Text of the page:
Knowing the rate of this reaction is vital to enabling any firm conclusions to be drawn from the observations being made of Ti-44 in supernovae ejecta by satellites such as INTEGRAL and NuSTAR, explains Alexander Murphy from the University of Edinburgh, who headed the research project.
In order to determine this rate, the researchers sent a beam of rapid Ti-44 atoms through a helium-filled chamber at CERN’s REX ISOLDE experimental facility, which enabled them to observe how often the desired reaction took place.
At CERN’s REX ISOLDE complex, we managed to produce a particularly pure Ti-44 beam from the available sample material, stresses Thierry Stora, head of the ISOLDE facility’s Target and Ion Source group. The experiments reveal that the process examined takes place considerably more slowly than was previously believed.
If the result we have found holds more generally, then it will explain why up until now computer models have been unable to explain the amounts of Ti-44 that the satellites have seen. To confirm this we will need to conduct more studies over a wider range of beam energies, says Murphy.
The rare titanium isotope that made this study possible is actually a by-product of other experiments. Researchers had been studying how steel changes if pieces of it are exposed to intensive proton and neutron radiation in the neutron source SINQ at PSI.
Different isotopes formed, including Ti-44, which tended to be a hindrance for the experiments on how the mechanical properties of steel change, explains Rugard Dressler, a scientist in the Heavy Elements research group at PSI.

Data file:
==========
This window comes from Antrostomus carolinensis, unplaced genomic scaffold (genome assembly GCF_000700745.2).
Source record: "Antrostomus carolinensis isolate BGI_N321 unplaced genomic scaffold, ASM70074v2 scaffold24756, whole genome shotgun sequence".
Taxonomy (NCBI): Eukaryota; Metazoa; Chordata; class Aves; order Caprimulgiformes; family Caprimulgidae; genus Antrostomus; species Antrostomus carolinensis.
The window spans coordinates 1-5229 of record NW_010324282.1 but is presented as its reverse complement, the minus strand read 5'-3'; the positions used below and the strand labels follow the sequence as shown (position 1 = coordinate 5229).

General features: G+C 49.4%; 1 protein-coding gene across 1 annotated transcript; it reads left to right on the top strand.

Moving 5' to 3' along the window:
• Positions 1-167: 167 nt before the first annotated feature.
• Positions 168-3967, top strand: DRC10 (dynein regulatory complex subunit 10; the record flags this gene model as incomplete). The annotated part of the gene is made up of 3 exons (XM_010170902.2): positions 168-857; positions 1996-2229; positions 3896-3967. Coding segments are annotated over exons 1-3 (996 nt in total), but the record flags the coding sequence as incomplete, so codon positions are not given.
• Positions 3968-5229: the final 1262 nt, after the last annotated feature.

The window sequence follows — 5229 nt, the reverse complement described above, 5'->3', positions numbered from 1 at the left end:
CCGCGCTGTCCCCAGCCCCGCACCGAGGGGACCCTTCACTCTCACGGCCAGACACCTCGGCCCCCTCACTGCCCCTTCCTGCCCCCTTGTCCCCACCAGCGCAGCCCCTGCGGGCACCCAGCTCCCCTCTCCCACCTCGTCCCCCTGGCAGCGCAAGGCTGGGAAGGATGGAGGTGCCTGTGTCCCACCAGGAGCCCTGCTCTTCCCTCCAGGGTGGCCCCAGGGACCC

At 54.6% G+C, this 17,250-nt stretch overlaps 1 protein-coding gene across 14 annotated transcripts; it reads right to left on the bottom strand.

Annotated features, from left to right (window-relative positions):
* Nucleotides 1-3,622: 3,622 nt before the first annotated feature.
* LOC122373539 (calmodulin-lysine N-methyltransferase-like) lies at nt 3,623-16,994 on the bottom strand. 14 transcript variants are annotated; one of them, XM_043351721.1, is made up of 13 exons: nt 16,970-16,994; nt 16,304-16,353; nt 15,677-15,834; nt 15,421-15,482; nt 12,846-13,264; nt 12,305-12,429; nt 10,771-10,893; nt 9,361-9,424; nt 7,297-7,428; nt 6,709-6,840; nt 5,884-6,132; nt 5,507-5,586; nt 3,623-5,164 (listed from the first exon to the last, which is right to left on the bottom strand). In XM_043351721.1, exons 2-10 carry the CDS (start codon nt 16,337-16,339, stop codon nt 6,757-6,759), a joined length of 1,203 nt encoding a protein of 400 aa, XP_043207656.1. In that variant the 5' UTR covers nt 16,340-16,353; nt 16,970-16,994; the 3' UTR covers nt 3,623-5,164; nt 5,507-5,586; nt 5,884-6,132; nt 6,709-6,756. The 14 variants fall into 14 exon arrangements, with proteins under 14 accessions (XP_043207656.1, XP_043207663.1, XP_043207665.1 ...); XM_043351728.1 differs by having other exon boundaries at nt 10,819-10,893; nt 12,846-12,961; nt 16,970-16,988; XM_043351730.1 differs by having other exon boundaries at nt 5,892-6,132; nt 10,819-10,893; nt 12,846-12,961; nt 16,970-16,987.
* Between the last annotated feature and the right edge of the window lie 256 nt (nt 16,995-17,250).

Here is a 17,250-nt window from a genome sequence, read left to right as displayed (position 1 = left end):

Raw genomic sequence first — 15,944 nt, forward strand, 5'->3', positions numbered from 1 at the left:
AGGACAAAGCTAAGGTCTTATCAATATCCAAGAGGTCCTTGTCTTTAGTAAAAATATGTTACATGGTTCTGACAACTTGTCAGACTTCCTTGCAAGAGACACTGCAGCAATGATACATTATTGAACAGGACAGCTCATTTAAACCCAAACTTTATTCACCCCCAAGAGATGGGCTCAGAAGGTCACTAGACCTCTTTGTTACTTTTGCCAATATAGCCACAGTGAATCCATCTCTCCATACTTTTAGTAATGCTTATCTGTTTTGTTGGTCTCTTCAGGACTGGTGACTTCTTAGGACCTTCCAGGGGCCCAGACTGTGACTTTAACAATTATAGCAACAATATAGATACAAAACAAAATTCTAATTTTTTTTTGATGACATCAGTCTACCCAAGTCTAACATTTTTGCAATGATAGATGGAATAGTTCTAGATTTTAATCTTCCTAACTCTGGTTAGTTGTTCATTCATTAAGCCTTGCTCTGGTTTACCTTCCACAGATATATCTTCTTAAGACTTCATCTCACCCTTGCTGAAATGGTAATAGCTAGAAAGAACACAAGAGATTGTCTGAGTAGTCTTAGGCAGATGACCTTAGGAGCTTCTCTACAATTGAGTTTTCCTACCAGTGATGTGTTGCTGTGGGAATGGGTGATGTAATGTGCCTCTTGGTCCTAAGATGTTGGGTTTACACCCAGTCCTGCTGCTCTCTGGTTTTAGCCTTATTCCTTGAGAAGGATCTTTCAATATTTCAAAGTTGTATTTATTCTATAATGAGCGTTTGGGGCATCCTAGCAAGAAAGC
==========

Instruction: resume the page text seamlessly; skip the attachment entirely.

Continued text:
Specifically producing such isotopes is very expensive and time-consuming. Here, they simply form by the wayside. And because the PSI accelerator is the most powerful in the world, large amounts of the isotope are formed. Using the radiochemical method available at PSI, the isotope Ti-44 could then be extracted from the pieces of steel and supplied for the experiments at CERN.
Range of rare isotopes
Many different, rare isotopes that are useful for a wide range of experiments in fields such as nuclear astrophysics, basic physical research or environmental research and otherwise could only be produced at great expense are produced at the PSI facilities. PSI has devised a suitable method to separate the isotopes and make them available for the experiments, stresses Dorothea Schumann, head of the research group RadWasteAnalytics at PSI, which is concerned with the isotopes produced at the PSI facilities.
Text: Paul Scherrer Institute/Paul Piwnicki
The Paul Scherrer Institute PSI develops, builds and operates large, complex research facilities and makes them available to the national and international research community. The institute's own key research priorities are in the fields of matter and materials, energy and environment and human health. PSI is committed to the training of future generations. Therefore about one quarter of our staff are post-docs, post-graduates or apprentices. Altogether PSI employs 1900 people, thus being the largest research institute in Switzerland. The annual budget amounts to approximately CHF 350 million.